Early Help Support Form & Resource Pack – resources for practitioners
“Early Help is intervening early and as soon as possible to tackle problems emerging for children, young people and their families or with a population most at risk of developing problems. Effective intervention may occur at any point in a child or young person’s life.”
This includes the current Manchester Early Help Strategy 2018/21 and a range of supporting resources.
A Request for Early Help Support form should be completed by partner agencies requesting targeted Early Help interventions when those families are unable to be supported by universal or single agency services.
The form is available on Help and Support Manchester in the Early Help Practitioner Zone and should be completed with the agreement of the child and family. If there is a lead professional for the child or family an Early Help Assessment should have been completed prior to the request for support form being submitted.
Information about Levels of Need can be found in the multi-agency Decisions Framework resource.
Practitioners who require further advice or support should contact their local Early Help Hub:
- North Early Help Hub
- Phone – 0161 234 1973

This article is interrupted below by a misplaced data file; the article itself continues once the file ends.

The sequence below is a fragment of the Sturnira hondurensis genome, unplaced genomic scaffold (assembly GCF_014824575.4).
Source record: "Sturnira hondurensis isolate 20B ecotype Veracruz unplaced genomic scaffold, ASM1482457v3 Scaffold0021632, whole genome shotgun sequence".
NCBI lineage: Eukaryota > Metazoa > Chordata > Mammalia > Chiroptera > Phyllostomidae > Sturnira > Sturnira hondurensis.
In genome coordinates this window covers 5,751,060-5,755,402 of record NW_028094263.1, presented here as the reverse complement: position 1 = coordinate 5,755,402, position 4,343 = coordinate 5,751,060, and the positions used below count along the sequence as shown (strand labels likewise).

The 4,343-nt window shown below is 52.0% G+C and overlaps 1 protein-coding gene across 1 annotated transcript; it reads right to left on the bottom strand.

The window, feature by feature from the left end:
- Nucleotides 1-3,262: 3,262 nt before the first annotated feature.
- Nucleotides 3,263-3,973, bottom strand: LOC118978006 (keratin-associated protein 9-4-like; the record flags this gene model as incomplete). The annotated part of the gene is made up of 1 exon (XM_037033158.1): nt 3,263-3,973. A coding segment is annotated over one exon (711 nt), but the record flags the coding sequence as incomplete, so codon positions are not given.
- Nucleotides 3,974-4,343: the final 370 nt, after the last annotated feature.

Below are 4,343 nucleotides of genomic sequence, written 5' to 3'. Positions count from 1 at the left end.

- E-mail – firstname.lastname@example.org
- Central Early Help Hub
- Phone – 0161 234 1975
- E-mail – email@example.com
- South Early Help Hub
- Phone – 0161 234 1977
- E-mail – firstname.lastname@example.org
The Early Help Assessment Journey – support, resources and information
Manchester City Council have worked with Early Help partners to develop a range of resources to support agency involvement in the Early Help journey – all resources can be downloaded from the HSM website at hsm.manchester.gov.uk
The Early Help Assessment (EHA) and guidance will support practitioners to undertake conversations with children, young people and families about what’s working well, what could be better and what needs to happen next.
The Request for Early Help Support Form enables practitioners to seek support in overcoming challenges associated with progressing an EHA. Alternatively, practitioners may require support to identify the right agencies to help meet the identified needs of a family.
Visual tools to aid conversations with young people and families; a step by step guide to completing the Early Help Assessment; and advice on how to have difficult conversations with parents/carers, can all be found on the website.
Helping young people and families to help themselves begins with an understanding of what’s important to them. the website has Early Help information leaflets for parents and teenagers. These leaflets provide families with an initial insight into Early Help. More importantly they provide an opportunity for individuals, to begin to explore the process of an holistic assessment for themselves.